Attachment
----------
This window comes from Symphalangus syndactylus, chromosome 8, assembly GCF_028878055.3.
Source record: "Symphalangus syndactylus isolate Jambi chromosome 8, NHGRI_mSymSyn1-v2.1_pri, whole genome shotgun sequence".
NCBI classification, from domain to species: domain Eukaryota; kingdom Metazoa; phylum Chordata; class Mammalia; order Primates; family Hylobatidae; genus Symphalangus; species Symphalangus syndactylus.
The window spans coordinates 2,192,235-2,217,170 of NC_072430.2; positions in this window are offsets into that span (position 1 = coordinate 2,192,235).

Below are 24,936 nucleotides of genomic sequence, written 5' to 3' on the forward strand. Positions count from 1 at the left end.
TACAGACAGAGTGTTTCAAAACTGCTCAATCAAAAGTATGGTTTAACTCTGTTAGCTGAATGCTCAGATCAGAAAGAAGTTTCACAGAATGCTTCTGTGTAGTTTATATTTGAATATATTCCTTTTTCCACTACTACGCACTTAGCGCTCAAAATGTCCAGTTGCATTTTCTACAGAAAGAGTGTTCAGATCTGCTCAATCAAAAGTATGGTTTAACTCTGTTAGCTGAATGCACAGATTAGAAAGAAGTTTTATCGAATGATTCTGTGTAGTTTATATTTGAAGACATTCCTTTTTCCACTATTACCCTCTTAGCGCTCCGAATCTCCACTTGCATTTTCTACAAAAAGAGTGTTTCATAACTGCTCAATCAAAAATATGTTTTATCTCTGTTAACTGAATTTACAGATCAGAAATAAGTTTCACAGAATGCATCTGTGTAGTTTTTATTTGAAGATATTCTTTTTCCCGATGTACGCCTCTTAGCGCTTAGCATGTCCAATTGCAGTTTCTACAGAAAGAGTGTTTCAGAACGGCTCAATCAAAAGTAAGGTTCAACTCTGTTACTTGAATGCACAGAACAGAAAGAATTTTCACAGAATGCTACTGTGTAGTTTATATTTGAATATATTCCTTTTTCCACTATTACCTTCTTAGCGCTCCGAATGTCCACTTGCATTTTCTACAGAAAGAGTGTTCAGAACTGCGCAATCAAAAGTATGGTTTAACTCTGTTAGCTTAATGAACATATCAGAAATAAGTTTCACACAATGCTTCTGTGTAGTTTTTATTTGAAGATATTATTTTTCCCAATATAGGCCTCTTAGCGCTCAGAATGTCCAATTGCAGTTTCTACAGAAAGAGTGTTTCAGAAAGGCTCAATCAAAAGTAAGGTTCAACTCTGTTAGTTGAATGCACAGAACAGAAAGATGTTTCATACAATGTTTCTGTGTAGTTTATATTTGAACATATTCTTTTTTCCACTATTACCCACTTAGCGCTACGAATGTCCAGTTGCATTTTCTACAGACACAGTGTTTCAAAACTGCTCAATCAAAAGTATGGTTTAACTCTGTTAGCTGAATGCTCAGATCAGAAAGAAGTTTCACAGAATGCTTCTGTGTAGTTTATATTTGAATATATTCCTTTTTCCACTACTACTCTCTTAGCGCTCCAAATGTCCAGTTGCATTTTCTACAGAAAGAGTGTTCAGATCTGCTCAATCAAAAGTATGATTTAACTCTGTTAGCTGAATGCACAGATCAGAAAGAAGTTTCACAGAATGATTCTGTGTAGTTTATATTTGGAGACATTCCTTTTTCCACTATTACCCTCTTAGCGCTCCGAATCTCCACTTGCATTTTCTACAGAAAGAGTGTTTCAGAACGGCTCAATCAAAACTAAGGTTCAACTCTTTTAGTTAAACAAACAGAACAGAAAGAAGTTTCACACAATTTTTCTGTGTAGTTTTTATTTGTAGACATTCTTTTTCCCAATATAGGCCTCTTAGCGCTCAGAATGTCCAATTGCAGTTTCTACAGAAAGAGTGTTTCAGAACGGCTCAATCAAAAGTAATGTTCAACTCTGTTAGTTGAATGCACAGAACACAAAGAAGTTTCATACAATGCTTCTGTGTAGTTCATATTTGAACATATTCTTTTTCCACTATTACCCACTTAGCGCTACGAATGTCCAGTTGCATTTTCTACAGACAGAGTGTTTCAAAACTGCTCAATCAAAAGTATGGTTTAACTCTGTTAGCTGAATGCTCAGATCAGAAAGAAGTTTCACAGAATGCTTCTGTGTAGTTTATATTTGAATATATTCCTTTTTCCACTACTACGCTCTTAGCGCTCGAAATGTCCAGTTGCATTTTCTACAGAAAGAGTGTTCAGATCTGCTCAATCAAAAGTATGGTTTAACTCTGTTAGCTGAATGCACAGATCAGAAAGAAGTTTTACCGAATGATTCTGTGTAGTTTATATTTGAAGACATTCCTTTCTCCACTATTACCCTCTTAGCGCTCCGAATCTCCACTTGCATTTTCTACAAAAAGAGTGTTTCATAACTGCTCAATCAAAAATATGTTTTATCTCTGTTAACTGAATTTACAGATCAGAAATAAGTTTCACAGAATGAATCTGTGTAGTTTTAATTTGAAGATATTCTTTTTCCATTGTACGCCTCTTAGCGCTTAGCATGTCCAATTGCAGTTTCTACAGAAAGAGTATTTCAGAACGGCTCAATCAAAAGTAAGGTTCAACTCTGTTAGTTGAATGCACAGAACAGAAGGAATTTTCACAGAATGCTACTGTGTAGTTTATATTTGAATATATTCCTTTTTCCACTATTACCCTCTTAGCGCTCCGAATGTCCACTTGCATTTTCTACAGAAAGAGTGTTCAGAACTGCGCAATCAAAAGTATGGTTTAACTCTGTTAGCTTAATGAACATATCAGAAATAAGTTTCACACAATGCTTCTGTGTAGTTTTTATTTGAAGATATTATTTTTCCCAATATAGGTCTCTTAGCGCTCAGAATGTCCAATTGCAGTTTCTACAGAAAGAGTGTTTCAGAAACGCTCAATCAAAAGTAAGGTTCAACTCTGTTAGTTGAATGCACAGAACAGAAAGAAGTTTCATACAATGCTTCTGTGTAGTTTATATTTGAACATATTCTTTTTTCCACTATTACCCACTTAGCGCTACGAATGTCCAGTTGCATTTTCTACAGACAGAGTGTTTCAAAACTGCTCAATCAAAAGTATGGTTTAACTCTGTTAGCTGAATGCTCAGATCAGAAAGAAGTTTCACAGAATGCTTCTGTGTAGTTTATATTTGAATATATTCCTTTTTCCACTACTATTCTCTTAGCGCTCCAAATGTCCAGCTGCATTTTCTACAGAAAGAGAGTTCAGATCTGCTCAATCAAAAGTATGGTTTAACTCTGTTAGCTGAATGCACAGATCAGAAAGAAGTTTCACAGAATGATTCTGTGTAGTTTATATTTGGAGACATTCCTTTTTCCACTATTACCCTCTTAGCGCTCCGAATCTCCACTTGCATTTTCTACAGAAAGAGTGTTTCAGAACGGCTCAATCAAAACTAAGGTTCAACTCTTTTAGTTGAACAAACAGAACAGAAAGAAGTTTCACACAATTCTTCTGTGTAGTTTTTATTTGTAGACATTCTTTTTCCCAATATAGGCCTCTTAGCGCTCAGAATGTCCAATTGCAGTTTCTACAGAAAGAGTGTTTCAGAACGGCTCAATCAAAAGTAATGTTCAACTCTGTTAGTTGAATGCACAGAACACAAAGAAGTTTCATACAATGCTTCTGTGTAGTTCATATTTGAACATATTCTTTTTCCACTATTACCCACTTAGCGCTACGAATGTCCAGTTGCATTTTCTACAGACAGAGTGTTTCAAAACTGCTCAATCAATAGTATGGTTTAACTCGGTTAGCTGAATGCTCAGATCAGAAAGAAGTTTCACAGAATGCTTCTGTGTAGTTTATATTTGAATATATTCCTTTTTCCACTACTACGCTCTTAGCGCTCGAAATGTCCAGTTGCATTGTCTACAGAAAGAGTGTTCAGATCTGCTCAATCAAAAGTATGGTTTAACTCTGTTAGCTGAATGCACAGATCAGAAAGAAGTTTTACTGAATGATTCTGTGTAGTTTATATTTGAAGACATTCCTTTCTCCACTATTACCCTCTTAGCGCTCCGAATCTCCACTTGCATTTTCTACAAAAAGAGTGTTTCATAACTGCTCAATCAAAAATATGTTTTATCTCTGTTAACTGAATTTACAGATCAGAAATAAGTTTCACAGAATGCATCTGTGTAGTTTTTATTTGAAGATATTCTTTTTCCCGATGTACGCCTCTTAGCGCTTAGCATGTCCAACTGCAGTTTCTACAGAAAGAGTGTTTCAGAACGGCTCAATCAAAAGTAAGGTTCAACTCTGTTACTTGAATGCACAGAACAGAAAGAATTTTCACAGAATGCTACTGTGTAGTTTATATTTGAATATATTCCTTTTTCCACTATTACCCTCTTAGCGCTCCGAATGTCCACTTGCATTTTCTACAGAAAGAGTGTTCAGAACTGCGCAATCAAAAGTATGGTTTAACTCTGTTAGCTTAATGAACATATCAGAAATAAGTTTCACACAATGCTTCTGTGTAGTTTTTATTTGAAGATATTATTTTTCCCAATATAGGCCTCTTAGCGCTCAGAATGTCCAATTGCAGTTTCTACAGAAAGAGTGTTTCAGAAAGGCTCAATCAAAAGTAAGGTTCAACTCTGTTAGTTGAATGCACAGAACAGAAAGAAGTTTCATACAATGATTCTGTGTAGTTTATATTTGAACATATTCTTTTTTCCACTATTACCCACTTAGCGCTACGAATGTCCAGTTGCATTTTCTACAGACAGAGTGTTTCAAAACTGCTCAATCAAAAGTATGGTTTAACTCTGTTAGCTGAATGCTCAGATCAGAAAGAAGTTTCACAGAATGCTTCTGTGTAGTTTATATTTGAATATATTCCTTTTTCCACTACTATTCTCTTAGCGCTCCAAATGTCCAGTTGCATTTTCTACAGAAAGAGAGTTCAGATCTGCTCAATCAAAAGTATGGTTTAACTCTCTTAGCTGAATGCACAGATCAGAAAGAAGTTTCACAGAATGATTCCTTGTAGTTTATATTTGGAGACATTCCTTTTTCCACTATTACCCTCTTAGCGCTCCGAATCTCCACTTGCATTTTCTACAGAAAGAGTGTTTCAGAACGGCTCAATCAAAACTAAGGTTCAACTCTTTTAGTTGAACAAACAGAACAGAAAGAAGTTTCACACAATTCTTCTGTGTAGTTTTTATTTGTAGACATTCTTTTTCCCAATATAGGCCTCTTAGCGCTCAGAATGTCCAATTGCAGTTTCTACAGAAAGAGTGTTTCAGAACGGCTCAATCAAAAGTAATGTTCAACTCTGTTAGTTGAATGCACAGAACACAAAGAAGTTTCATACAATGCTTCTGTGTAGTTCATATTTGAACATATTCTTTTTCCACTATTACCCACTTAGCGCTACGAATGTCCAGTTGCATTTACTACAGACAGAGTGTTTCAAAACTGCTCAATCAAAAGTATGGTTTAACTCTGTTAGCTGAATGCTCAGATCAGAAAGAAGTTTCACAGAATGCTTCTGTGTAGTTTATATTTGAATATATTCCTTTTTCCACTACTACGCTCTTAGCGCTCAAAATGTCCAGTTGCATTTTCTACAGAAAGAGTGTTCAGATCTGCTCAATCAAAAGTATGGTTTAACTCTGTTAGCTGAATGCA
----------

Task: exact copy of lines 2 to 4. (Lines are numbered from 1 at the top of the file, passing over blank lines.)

Source record: "Symphalangus syndactylus isolate Jambi chromosome 8, NHGRI_mSymSyn1-v2.1_pri, whole genome shotgun sequence".
NCBI classification, from domain to species: domain Eukaryota; kingdom Metazoa; phylum Chordata; class Mammalia; order Primates; family Hylobatidae; genus Symphalangus; species Symphalangus syndactylus.
The window spans coordinates 2,192,235-2,217,170 of NC_072430.2; positions in this window are offsets into that span (position 1 = coordinate 2,192,235).